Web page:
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    both In Problems 57–60, use Figure 3.17 and the chain rule to estimate the derivative, or state why the chain rule does not apply. The graph of f(x) has a sharp corner at x = 2. 60. Let w(x) = g(g(x)). Find: (a) w(1) (b) w(2) (c) w(3)

    • one month ago
  22. Issy14 Group Title
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    that's the problem and then they give you the graph

    • one month ago
  23. geerky42 Group Title
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    ok i see. well, we managed to figure f(x) out by using transformation from parent function, so we have f(x) = -2|x-2|+4 we can take derivative of f(x) because it is continuous. just not differentiable at break point. so we can let h(x) = -2x+4 and j(x) = |x-2| so we have \(f'(x) = h'(~j(x)~)~j'(x)\)

    • one month ago
  24. geerky42 Group Title
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    PS: \[\large\dfrac{d}{dx}|x| = \dfrac{x}{|x|}\]

    • one month ago
  25. geerky42 Group Title
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    on second thought, you was asked to estimate the derivative, but what we are doing is finding the actual derivative. hmm, not sure what to do here. do you have any idea?

    • one month ago
  26. geerky42 Group Title
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    what does "estimate the derivative" mean?

    • one month ago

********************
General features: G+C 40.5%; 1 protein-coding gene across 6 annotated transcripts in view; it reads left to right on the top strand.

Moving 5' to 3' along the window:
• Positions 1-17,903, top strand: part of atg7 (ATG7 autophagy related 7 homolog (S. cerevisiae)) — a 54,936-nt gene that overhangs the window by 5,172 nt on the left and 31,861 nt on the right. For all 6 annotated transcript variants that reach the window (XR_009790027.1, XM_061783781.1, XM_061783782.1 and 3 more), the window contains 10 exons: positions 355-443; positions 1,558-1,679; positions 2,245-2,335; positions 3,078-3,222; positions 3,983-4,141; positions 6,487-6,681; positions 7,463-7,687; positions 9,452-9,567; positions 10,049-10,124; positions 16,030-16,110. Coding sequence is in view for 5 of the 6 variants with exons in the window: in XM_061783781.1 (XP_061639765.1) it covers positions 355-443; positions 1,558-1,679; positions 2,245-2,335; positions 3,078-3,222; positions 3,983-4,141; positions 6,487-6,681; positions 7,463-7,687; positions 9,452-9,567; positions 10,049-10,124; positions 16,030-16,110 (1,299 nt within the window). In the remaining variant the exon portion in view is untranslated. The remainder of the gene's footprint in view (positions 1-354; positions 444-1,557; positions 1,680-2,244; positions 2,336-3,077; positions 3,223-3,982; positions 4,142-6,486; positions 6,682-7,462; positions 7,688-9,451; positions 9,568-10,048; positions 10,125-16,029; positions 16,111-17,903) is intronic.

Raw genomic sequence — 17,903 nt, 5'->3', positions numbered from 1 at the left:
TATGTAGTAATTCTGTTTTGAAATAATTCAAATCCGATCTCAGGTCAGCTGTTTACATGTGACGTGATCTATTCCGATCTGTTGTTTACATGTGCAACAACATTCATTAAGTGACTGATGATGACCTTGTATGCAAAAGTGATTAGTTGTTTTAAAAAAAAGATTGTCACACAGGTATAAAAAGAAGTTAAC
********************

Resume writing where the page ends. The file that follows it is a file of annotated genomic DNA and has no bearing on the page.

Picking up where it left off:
27. Issy14 Group Title
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    basically, when they ask us to do that they want an approximate value not the absolute value

    • one month ago
  28. geerky42 Group Title
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    huh, i am sorry, this problem confused me, because i don't see how chain rule can be apply to estimate value from given graph? so i am not sure... sorry.

    • one month ago
  29. Issy14 Group Title
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    it's ok, I'm confused as well, thank you for your help.

    • one month ago
  30. satellite73 Group Title
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    i think you are thinking too hard for this one

    • one month ago
  31. satellite73 Group Title
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    from the picture we see \(g(1)=3\) and \(g(3)=1\) so \(g(g(1))=g(3)=1\)

    • one month ago
  32. satellite73 Group Title
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    similarly \(g(2)=2\) so \(g(g(2))=g(2)=2\)

    • one month ago
  33. satellite73 Group Title
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    as for the derivative, \[\left(g(g(x)\right)'=g(g(x))g'(x)\] by the chain rule

    • one month ago
  34. satellite73 Group Title
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    ok that was a mistake!!

    • one month ago
  35. satellite73 Group Title
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    \[\left(g(g(x)\right)'=g'(g(x))g'(x)\]

    • one month ago
  36. satellite73 Group Title
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    then \[w'(1)=g'(g(1))\times g'(1)=-1\times -1=1\]

    • one month ago
  37. febylailani Group Title
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    |dw:1404869501887:dw|

    • one month ago
  38. satellite73 Group Title
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    which should not surprise you since \(g(g(x))=x\)

    • one month ago
  39. Issy14 Group Title
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    then there was no need to find out the function of each one? I did that before but I thought that it was too simple. I will continue reading your answer, thank you. @satellite73 and @febylailani

    • one month ago